The Rothman Brecher Ehrich Livingston Agency Signs Deal With the WGA – Deadline

thumbnail

EXCLUSIVE, Updated with WGA Statement: Respected TV and film literary boutique The Rothman Brecher Ehrich Livingston Agency, a member of Association of Talent Agents, has reached a deal with the Writers Guild.

Rothman Brecher Ehrich Livingston is pleased to announce that it has signed a new Franchise Agreement with the WGA,” the principals said in a statement to Deadline, declining further comment.

RBEL is the fourth established ATA member mid-size agency to break ranks and sign with the WGA, joining another literary boutique, Kaplan Stahler, as well as  Buchwald and Abrams Artists, and comes only a week after the guild’s most recent pact with Abrams Artists. Verve, which is not an ATA member, was the first notable agency with writer clients to reach an agreement with the WGA in May.

WGA logoWGA logo

The WGA’s franchise agreement with the ATA expired in April. That’s when the guild instructed all of its members to fire their agencies if they refused to sign the WGA’s Code of Conduct, which prohibits packaging and agency affiliated production and requires agencies to share their clients’ employment contracts with the guild.

While the main principles have remained the same, some of the terms of the WGA’s proposal evolved over the last seven months. Now called a franchise agreement, it allows agencies to continue packaging for one year, and permits individual agents to own less than 3% of any publicly traded company engaged in the production or distribution of films and TV shows.

These and other modifications to the original code, including a new provision that allows writers to object to their agents turning over their confidential contract information to the guild, alleviating some privacy and fiduciary duty to their clients concerns among agents, have opened the door to mid-tier agencies signing the guild’s new franchise agreement.

In a letter to WGA members sent Monday night, the guild’s Agency Negotiating Committee laid out the terms of the agreement with RBEL. (you can read the letter in full under the story with a link to the agreement.)

Under the Rothman Brecher agreement, packaging fees are banned after a sunset period ending January 22, 2021. In order to induce more agencies to sign, the sunset can, under certain circumstances, be extended.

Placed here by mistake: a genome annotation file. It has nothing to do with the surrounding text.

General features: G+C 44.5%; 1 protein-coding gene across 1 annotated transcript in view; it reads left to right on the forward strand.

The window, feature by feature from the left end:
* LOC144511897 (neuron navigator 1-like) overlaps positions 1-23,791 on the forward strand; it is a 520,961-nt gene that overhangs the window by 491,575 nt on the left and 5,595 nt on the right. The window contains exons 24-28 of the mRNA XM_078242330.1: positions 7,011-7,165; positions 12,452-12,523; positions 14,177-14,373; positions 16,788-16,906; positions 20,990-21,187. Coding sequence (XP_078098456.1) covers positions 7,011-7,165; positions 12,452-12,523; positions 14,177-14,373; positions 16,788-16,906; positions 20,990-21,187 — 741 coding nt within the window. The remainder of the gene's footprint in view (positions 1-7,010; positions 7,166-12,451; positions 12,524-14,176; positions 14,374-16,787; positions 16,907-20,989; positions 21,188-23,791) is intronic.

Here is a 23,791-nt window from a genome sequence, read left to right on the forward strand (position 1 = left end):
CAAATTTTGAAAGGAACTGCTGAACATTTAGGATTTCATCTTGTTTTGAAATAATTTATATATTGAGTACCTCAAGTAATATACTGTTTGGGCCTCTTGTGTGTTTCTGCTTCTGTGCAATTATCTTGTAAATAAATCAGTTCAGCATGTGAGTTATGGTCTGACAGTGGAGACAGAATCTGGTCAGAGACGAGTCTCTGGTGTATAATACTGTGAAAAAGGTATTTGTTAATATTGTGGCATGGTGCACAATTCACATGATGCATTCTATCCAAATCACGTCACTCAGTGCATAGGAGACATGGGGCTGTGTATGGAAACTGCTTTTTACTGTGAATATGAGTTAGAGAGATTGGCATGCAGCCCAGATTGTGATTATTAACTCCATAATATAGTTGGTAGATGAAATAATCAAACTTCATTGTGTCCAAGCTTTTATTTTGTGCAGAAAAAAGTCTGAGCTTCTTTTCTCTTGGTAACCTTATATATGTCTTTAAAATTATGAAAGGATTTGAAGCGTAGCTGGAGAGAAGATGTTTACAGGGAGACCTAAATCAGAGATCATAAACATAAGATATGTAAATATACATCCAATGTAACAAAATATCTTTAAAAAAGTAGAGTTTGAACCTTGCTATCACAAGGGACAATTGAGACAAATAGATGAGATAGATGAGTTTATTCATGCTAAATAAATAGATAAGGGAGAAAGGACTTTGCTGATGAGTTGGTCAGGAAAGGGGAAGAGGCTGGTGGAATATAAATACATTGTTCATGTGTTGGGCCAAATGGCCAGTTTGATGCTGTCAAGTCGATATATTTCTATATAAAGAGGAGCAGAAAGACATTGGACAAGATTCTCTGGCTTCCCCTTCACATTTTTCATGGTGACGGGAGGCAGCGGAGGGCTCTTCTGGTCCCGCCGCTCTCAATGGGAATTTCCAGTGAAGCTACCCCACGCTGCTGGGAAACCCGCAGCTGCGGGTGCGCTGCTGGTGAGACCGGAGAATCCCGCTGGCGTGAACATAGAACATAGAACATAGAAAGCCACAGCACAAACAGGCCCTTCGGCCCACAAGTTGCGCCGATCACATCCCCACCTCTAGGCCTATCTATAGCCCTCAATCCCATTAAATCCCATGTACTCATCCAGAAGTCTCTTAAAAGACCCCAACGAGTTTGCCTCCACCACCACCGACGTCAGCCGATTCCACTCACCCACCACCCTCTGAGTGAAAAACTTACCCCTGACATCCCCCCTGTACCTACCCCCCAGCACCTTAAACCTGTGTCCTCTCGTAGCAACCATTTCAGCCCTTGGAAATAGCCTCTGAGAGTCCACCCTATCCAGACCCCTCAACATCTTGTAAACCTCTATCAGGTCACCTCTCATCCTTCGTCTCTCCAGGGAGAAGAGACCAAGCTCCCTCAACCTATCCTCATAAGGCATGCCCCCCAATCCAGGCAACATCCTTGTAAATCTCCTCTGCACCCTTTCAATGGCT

The agency also agreed to information-sharing with the Guild, including contracts and invoices, which will aid the Guild in enforcing late pay, free work, and other MBA violations.

The agreement includes other modifications to the most-recent franchise agreement, including allowing the agency to have up to a 5% ownership interest in an entity engaged in production or distribution. This limitation protects writers from the egregious conflicts of agency-owned production companies outlined in our recent video, while allowing a minimal ownership share.

The list of WGA franchisees now includes all three well known literary agencies that represent showrunner-level writers, Rothman Brecher Ehrich Livingston, Kaplan Stalher and Verve. They can now all continue/resume to represent writers, which is at the core of their business. 

Additionally, in July, veteran Abrams literary agents Brad Rosenfeld and Paul Weitzman left that agency and partnered with former colleague Karen Kirkland to launch a new agency, Culture Creative Entertainment, which promptly signed the WGA’s franchise agreement.

RBEL was founded in 1991 as The Rothman Agency by Robb Rothman after he left UTA, where he also had been a founding partner. The company changed its name to Rothman Brecher in 2003 when Dan Brecher became partner and to Rothman Brecher Ehrich Livingston in 2017 when senior agents Vanessa Livingston and Jim Ehrich were promoted to name partners.

RBEL moved in to establish itself in the TV-driven boutique lit agency space following the 2006 acquisition of BWCS by ICM Partners. Recent series created or co-created by RBEL clients include CBS’ The Big Bang Theory, Apple TV+’s The Morning Show, NBC’s Marlon, A&E’s Bates Motel, E’s The Arrangement and Netflix’s Travelers.

Here is the WGA Agency Negotiating Committee letter:

Dear Members,

Today the WGA signed a negotiated franchise agreement with the Rothman Brecher Ehrich Livingston Agency. This comes on the heels of last week’s agreement with Abrams Artists Agency, which means both agencies can now represent WGA members again for covered writing services.

Under the Rothman Brecher agreement, packaging fees are banned after a sunset period ending January 22, 2021. In order to induce more agencies to sign, the sunset can, under certain circumstances, be extended.

The agency also agreed to information-sharing with the Guild, including contracts and invoices, which will aid the Guild in enforcing late pay, free work, and other MBA violations.

The agreement includes other modifications to the most-recent franchise agreement, including allowing the agency to have up to a 5% ownership interest in an entity engaged in production or distribution. This limitation protects writers from the egregious conflicts of agency-owned production companies outlined in our recent video, while allowing a minimal ownership share.

You can read the agreement here. Redlines reflect changes made to the Buchwald Franchise Agreement. The most-favored-nations clause means any franchised agency may choose to adopt this agreement if it chooses.

Our goal remains to move the negotiation process forward with the remaining unsigned agencies. We will keep you updated as progress is made.

Back To Top